With about 4,500 start-ups at various stages of growth, our country is already the third largest in the global start-up ecosystem.
With about 4,500 start-ups at various stages of growth, our country is already the third largest in the global start-up ecosystem. Almost four start-ups are born every day, and now we expect this number to grow even higher with the latest policy intervention. Stories of professionals leaving well-paid jobs and starting-up have become so common that it does not raise eyebrows any more.
Disruption in almost every sphere of life has been taken up as a challenge by young promoters. Incidentally, their unpleasant personal experiences have also led to some of these ideas to shape up. It is extremely heartening to note that the government has finally realised that start-ups can add tremendous value to our nation. This value-addition can be in the form of contribution to the GDP, providing direct and indirect employment, solving everyday problems cost-effectively and innovatively, and attracting global interest and finances.
One of the beneficiaries of this phenomenon has been the education sector, which, unfortunately, has failed to attract and retain the attention of our policy-makers since Independence. A number of extremely interesting start-ups have taken fore by addressing the fundamental issues of our system, including quality, accessibility, affordability and equity. Primary education, test preparation and vocational training markets have witnessed the maximum action.
Use of technology has flipped our classrooms, social learning is making knowledge- and experience-sharing seamless, and virtual classrooms, online courses, digital libraries and up-skilling are some of the recent examples of impact made by start-ups. The high penetration of mobile phones has also contributed to the increased acceptance of the above solutions. One needs to just pick up his phone to learn how to speak English or view a lecture delivered in an IIT or learn in real-time from mentors and peers located in different parts of the world.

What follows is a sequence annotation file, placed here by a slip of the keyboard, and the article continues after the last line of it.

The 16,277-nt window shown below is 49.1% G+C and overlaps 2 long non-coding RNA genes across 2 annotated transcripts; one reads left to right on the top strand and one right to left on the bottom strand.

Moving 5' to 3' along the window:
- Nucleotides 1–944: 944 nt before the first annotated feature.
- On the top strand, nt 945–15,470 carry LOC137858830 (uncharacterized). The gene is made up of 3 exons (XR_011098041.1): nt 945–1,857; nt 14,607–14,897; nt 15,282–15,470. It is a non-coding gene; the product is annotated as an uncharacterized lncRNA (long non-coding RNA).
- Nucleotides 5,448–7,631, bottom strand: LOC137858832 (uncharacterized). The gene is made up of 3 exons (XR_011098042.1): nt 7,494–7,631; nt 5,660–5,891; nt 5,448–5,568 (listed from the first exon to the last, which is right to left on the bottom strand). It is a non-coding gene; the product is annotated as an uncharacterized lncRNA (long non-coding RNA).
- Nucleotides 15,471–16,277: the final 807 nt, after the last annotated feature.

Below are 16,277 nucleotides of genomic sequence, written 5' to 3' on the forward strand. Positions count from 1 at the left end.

With an estimated market size in excess of $150 billion, the education sector possibly presents the biggest and complex opportunity for private and social entrepreneurs.
The challenge lies in providing effective solutions tailored to the requirements of our students rather than searching for problems after developing a product in-house. These are still early days for start-ups in this sector, but it seems extremely likely that the rise of a superstar is just round the corner.
In order to realise the above potential, it is pertinent for all things to fall into place.
The action plan announced by the government needs to be meticulously implemented, entrepreneurs need to portray higher sense of responsibility for ensuring business continuation as they are now eligible for tax breaks, investors should back ideas which may have higher social impact initially rather than ‘profitable’ business impact … let’s #startupindia.
Key incentives announced or Start-ups
Income Tax holiday for 3 years for entities set up after April 1, 2016
Tax exemption on capital gains subject to fulfillment of certain criteria
Hassle free registration through Mobile App
Easy exit through the proposed Bankruptcy code
80% rebate on patent applications
The author is director, Deloitte in India